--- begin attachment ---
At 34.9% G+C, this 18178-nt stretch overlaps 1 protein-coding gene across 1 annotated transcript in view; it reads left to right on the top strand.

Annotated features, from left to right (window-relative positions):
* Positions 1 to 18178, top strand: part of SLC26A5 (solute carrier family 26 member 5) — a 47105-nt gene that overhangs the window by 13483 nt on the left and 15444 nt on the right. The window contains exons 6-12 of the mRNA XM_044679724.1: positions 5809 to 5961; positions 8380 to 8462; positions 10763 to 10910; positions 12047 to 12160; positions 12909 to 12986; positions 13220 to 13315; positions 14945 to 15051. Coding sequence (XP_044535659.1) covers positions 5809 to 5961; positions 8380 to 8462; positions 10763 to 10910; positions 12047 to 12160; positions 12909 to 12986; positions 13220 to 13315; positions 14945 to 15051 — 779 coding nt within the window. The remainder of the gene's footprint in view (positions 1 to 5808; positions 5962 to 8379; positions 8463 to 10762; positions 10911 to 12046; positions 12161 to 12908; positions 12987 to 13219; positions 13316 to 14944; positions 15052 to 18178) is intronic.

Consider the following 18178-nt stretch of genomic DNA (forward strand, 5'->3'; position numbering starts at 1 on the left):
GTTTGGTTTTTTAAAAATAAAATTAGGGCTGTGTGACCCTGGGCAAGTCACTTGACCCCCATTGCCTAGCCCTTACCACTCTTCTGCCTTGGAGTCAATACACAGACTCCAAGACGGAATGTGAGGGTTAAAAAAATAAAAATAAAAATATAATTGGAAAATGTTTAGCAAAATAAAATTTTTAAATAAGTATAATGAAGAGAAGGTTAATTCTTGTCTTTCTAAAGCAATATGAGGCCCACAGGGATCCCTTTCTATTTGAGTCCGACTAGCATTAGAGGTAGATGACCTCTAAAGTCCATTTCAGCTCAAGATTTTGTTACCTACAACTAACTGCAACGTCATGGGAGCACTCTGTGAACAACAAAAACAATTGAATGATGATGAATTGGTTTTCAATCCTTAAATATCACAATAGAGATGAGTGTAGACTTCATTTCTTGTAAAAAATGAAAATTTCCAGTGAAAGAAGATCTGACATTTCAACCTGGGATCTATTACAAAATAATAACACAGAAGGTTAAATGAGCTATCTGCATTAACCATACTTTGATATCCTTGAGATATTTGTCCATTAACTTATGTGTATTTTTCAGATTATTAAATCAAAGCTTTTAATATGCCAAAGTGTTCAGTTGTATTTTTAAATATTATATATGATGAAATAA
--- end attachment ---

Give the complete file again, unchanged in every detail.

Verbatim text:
At 34.9% G+C, this 18178-nt stretch overlaps 1 protein-coding gene across 1 annotated transcript in view; it reads left to right on the top strand.

Annotated features, from left to right (window-relative positions):
* Positions 1 to 18178, top strand: part of SLC26A5 (solute carrier family 26 member 5) — a 47105-nt gene that overhangs the window by 13483 nt on the left and 15444 nt on the right. The window contains exons 6-12 of the mRNA XM_044679724.1: positions 5809 to 5961; positions 8380 to 8462; positions 10763 to 10910; positions 12047 to 12160; positions 12909 to 12986; positions 13220 to 13315; positions 14945 to 15051. Coding sequence (XP_044535659.1) covers positions 5809 to 5961; positions 8380 to 8462; positions 10763 to 10910; positions 12047 to 12160; positions 12909 to 12986; positions 13220 to 13315; positions 14945 to 15051 — 779 coding nt within the window. The remainder of the gene's footprint in view (positions 1 to 5808; positions 5962 to 8379; positions 8463 to 10762; positions 10911 to 12046; positions 12161 to 12908; positions 12987 to 13219; positions 13316 to 14944; positions 15052 to 18178) is intronic.

Consider the following 18178-nt stretch of genomic DNA (forward strand, 5'->3'; position numbering starts at 1 on the left):
GTTTGGTTTTTTAAAAATAAAATTAGGGCTGTGTGACCCTGGGCAAGTCACTTGACCCCCATTGCCTAGCCCTTACCACTCTTCTGCCTTGGAGTCAATACACAGACTCCAAGACGGAATGTGAGGGTTAAAAAAATAAAAATAAAAATATAATTGGAAAATGTTTAGCAAAATAAAATTTTTAAATAAGTATAATGAAGAGAAGGTTAATTCTTGTCTTTCTAAAGCAATATGAGGCCCACAGGGATCCCTTTCTATTTGAGTCCGACTAGCATTAGAGGTAGATGACCTCTAAAGTCCATTTCAGCTCAAGATTTTGTTACCTACAACTAACTGCAACGTCATGGGAGCACTCTGTGAACAACAAAAACAATTGAATGATGATGAATTGGTTTTCAATCCTTAAATATCACAATAGAGATGAGTGTAGACTTCATTTCTTGTAAAAAATGAAAATTTCCAGTGAAAGAAGATCTGACATTTCAACCTGGGATCTATTACAAAATAATAACACAGAAGGTTAAATGAGCTATCTGCATTAACCATACTTTGATATCCTTGAGATATTTGTCCATTAACTTATGTGTATTTTTCAGATTATTAAATCAAAGCTTTTAATATGCCAAAGTGTTCAGTTGTATTTTTAAATATTATATATGATGAAATAA